Christie lawyering up?

posted at 9:21 am on January 16, 2014 by Ed Morrissey

This story initially started swamping my Twitter timeline, at least until the Oscar nominations got announced and everyone debated why Tom Hanks got overlooked in Captain Phillips, which got a nomination for Best Film. (As I predicted, Twin Cities resident Barkhad Abdi got a supporting actor nomination for the film.) Before that, though, the announcement that Chris Christie brought in outside counsel to deal with the US Attorney probe into Bridgegate got the buzz:

The administration of New Jersey Gov. Chris Christie (R) has hired outside legal counsel to help it deal with a U.S. attorney inquiry into its role in crafting a politically motivated traffic jam, according to a person with knowledge of the situation.

Christie’s office is bringing in Gibson, Dunn & Crutcher LLP. Leading the team will be former assistant U.S. attorney Randy Mastro, who co-chairs the law firm’s litigation group.

This isn’t as big of a deal as it looks. When something out of the ordinary arises on a legal front, it’s not unusual for any organization, including governments, to bring in outside counsel. In-house counsel usually have a full plate with their regular workloads, and hiring more lawyers would be more costly in the long run than contracting the effort. Besides, in a situation where the issue is inside the organization, it’s better to get outside counsel who have no ties to the rest of the organization, and who will have more experience in dealing with the opposition on the legal issues in play.

At any rate, Christie isn’t the only one hiring legal gunslingers these days. Bill Stepien, Christie’s former campaign manager who got cut loose this week from the Christie bandwagon, hired some pretty high-powered attorneys, too:

Bill Stepien, Gov. Chris Christie’s former campaign manager and senior aide who was jettisoned in the wake of a controversy concerning the George Washington Bridge, has obtained a lawyer to represent him in the ongoing investigation.

Kevin Marino, of Marino, Tortorella & Boyle in Chatham, N.J., will be representing Mr. Stepien, according to Leon Sokol, the attorney for the Assembly transportation committee that has led the investigation into lane closures ordered by Mr. Christie’s allies. …

His boutique firm has handled a number of high-profile financial cases, such as the espionage case against former Goldman Sachs Vice President Sergey Aleynikov for charges that he sold trade secrets.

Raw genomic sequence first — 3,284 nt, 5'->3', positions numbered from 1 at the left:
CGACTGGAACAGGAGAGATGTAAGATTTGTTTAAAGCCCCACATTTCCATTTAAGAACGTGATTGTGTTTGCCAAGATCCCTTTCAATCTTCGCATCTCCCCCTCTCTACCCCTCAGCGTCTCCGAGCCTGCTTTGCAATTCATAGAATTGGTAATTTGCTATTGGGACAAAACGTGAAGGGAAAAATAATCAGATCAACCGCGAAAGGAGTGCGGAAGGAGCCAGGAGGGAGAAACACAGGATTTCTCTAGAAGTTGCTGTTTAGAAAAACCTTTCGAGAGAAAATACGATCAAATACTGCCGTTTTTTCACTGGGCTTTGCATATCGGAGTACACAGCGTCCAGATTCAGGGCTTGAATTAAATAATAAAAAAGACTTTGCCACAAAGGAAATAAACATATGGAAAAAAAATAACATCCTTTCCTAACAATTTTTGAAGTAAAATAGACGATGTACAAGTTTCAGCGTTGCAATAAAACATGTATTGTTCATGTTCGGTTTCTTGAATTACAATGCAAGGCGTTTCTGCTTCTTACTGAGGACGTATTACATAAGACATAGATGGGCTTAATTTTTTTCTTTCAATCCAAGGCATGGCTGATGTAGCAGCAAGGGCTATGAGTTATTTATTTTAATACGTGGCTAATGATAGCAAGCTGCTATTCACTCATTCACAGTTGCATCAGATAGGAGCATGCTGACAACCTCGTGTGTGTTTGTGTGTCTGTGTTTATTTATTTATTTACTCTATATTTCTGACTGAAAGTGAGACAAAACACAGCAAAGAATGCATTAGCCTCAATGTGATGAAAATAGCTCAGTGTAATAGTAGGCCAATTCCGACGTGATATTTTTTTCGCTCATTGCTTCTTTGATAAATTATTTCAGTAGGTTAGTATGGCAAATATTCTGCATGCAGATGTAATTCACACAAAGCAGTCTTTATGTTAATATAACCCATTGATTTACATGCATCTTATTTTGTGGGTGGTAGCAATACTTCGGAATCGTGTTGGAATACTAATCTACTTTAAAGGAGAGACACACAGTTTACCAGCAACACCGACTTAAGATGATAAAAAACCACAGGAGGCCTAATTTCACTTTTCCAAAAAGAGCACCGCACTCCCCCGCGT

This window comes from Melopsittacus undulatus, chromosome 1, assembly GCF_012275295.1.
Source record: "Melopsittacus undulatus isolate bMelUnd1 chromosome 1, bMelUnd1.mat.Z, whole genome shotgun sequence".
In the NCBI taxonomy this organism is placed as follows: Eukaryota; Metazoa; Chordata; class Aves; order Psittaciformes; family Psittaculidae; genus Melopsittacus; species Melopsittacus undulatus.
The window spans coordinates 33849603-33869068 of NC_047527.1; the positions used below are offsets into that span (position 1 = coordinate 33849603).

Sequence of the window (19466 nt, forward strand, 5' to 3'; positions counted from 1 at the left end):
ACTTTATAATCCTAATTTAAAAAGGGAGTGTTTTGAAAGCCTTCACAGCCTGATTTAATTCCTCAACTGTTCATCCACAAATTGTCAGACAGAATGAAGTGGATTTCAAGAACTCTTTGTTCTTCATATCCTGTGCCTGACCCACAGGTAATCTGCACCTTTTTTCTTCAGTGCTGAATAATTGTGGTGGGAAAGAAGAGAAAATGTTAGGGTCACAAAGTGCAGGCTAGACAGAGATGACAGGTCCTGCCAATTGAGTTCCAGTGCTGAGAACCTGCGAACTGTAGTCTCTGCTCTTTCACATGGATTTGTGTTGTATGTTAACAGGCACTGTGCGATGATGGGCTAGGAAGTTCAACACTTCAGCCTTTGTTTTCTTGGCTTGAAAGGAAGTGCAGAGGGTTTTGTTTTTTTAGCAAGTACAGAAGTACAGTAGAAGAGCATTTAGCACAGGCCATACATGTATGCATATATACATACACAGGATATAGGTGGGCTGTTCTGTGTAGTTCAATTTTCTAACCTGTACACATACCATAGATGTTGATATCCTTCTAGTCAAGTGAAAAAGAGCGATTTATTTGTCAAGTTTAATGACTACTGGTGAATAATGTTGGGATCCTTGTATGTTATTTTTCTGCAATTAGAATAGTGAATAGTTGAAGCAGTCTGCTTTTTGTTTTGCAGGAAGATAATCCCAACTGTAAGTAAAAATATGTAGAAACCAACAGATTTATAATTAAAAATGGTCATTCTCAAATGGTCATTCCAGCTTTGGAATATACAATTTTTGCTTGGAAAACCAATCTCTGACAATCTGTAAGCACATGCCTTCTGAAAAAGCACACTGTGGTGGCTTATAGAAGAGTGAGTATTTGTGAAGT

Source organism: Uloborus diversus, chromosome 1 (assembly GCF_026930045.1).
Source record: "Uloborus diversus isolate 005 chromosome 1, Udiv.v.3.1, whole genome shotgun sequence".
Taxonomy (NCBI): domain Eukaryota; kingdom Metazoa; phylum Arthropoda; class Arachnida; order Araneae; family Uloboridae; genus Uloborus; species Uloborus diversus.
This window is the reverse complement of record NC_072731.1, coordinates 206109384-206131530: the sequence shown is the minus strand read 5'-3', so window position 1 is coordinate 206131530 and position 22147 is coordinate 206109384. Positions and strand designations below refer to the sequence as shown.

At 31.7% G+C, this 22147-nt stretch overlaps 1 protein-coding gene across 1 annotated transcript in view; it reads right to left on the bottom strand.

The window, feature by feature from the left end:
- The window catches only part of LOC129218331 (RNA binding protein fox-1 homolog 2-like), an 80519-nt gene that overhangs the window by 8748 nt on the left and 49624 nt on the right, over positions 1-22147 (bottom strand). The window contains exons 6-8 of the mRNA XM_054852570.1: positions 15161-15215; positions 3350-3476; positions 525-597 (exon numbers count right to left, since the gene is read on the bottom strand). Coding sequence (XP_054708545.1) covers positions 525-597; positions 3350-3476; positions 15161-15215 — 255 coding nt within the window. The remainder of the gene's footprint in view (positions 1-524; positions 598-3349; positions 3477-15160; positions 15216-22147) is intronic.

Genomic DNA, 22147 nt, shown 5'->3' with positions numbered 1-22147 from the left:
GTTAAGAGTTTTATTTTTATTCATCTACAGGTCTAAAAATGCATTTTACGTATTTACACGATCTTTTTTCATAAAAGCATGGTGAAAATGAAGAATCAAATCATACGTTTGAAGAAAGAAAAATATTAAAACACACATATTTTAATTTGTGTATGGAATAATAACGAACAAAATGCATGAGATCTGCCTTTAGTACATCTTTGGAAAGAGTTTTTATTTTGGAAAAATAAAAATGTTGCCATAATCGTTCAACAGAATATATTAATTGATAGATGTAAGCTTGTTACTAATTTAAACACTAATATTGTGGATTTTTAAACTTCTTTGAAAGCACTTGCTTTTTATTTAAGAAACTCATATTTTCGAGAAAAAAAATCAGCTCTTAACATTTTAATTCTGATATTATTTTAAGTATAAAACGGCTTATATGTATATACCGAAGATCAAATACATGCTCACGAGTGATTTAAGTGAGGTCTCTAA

Christie’s political opponents brought in outside counsel for their probe into the administration, too. They hired the man who helped take down Illinois’ Democratic Governor Rod Blagojevich:

New Jersey lawmakers investigating political tricks that emanated from Governor Chris Christie’s office hired as special counsel the lead prosecutor in the corruption trials of former Illinois Governor Rod Blagojevich.

Reid Schar was the lead prosecutor in both trials of former Illinois Gov. Rod Blagojevich, ending with Blagojevich’s conviction on sweeping corruption charges and 14-year prison sentence. In perhaps the defining moment in his career as a prosecutor, Schar opened his cross examination of Blagojevich in the second trial in 2011 with a simple but tone-setting question: “Mr. Blagojevich, you are a convicted liar, correct?” Blagojevich had been convicted of a lone count of perjury in the first trial in 2010, but jurors deadlocked on other counts.

Other notches in Schar’s belt include former Blagojevich fundraiser Tony Rezko and and Abdelhaleem Ashqar, who was accused of aiding the radical Palestinian group Hamas and ultimately convicted of obstruction of justice. Near the end of his 12-year stint at the U.S. Attorney’s Office, Schar served as an adviser to Patrick Fitzgerald, giving input on charging decisions, management and personnel, and a host of other issues.

Democrats hired the man who torpedoed Democrats in Illinois? No hard feelings, I guess, but it’s going to make Blagojevich’s claims to have been the victim of a political railroading a wee bit harder to sustain, no?


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